Where Beckett Meets Chekhov: The Connections of Literature and Theatre

Jon L. Peacock

Jon L Peacock
Alumni Representative
Long Island University Brooklyn, NY

I joined this wonderful English Honor Society when I was in grad school. Before that, for my undergrad, I studied acting. Theatre is still very much a part of my life, and all through my studies in both realms I noticed an odd occurrence. I would just assume that words, literature, and theatre were linked in every conceivable fashion. Isn't theatre bringing words to life on (and off) stage? But, I have learned, many times this is not the case. Take my most current project, my first stint as a background actor for the Martin Scorsese film The Wolf of Wall Street. I'm an adjunct professor of Composition, and I was grading the final essays for the semester while waiting in the holding area for all the extras, right off set. I thought nothing of it, seeing several people reading from scripts and memorizing lines for other acting gigs, but many times in two days people came up to me and were amazed at the fact that I have anything to do with literature or English composition. When I tell them I have my M.F.A., they are almost always shocked to learn that it is in creative writing, not playwriting. This same thing happens on the other side. There is a monthly poetry/fiction reading I frequent in my town of Brooklyn, NY. Occasionally I will perform a monologue, and almost always I read my own words as if performing theatre. Often people are shocked and ask, "Where did you learn to read like that?" They ask if I'm an actor, but they're confused that I'm also a storyteller.

Scene from Chekhov's The Proposal
Scene from Chekhov's The Proposal

Literature and theatre are most certainly connected. They both sprang from the same seed of storytelling. In fact, the ancient oral tradition could be just as akin to theatre as it is to modern literature, perhaps even more. So why this disconnect between writers and actors? I'm not sure, but my thought is it's because of their focus on how words are expressed. In writing, the words on the page are a final product; a published book ready for an audience is an end of sorts. Of course, for the reader the book becomes new each time it is picked up, but much like a painting admired throughout the centuries, it is still the final product that new people find and enjoy (hopefully). With theatre, the published play is merely the beginning in the eyes of actors and directors. To actors, the script is dead and not fully art until it's performed. Actors are a part of the art as much as the script is, and their "readers" of this art—as opposed to readers of literature—are the audience, hearing words and seeing people alive and engaged, not reading words on a page. As an actor I understand this and agree with it, and as a writer I see the art living within the engaged reader sometimes as much as the engaged audience member. Words on a page are art within themselves, like a marvelous play by William Shakespeare, Samuel Beckett, or Tennessee Williams; this is why people teach these playwrights in standard literature classes! I also feel that words of a novel can create new art when working with an active reader's imagination. Just as words breathe new life to me as I speak them in the play I'm performing, they have a tricky way of breathing new life within me as I imagine Jay Gatsby gliding across his parties nearly undetected by his greedy guests, or Dean Moriarty sticking his head out the window traveling down the I-10 from west coast to east and back again.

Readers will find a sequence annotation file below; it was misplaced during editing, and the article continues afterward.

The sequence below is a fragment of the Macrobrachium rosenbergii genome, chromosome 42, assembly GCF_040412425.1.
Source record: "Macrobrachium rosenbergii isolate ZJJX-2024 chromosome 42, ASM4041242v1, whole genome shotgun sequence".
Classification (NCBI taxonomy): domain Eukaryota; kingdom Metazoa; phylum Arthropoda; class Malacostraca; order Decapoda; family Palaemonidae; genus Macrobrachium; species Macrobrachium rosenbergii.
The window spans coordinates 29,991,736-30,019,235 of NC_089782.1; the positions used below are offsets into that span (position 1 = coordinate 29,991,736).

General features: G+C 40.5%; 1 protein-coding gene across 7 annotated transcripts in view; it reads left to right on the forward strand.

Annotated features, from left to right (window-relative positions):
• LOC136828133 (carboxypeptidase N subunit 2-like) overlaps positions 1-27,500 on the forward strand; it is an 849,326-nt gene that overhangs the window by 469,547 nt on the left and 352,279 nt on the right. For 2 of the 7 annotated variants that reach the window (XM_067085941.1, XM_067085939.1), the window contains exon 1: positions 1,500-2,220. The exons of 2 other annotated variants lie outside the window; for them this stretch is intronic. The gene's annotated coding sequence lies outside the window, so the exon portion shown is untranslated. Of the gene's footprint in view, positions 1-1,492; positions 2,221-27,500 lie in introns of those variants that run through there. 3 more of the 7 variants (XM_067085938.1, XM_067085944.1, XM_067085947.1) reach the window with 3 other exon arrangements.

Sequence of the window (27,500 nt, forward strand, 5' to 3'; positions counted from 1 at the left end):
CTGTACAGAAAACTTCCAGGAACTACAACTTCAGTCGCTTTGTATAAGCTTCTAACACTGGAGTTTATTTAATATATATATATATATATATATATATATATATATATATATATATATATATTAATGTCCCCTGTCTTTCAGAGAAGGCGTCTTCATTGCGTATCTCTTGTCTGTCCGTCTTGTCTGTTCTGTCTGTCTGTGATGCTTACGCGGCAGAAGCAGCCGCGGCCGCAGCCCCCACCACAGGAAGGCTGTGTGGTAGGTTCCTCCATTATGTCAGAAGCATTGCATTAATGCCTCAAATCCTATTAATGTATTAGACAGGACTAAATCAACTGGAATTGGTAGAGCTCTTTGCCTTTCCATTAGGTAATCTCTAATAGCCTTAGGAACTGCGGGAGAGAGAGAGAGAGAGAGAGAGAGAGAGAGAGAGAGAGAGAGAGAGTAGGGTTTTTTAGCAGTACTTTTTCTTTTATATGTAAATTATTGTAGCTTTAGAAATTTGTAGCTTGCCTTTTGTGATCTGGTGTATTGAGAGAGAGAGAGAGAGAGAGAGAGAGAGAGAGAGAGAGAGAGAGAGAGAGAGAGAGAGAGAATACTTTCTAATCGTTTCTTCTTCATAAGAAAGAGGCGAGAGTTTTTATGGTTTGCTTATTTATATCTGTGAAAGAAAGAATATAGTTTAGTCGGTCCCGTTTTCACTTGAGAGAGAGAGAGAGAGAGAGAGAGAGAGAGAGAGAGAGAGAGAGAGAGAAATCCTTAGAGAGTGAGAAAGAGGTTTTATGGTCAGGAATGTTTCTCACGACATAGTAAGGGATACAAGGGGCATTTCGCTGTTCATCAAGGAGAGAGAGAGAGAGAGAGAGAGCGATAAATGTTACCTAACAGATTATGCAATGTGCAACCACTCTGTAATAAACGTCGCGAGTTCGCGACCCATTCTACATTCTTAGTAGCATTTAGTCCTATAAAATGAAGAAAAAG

I have to confess, this was supposed to be a short piece on how I use my English degree in my acting. In writing this piece, I've realized how fundamentally my understanding of English and theatre are entwined. Perhaps this is why I gravitate to the classics, like Shakespeare. But I realize this has more become a plea to see the wonderful connections between theatre and literature. The next time you're with your theatre buddies watching a play, which I surely hope you do, at least on occasion, invite them out to your next wordy event. Take them to an open mic and try to coax out a monologue; start a book club and every once in a while throw in a Lanford Wilson play, or even compare the prose of Anton Chekhov to his plays. These two art forms really do have a lot to talk about!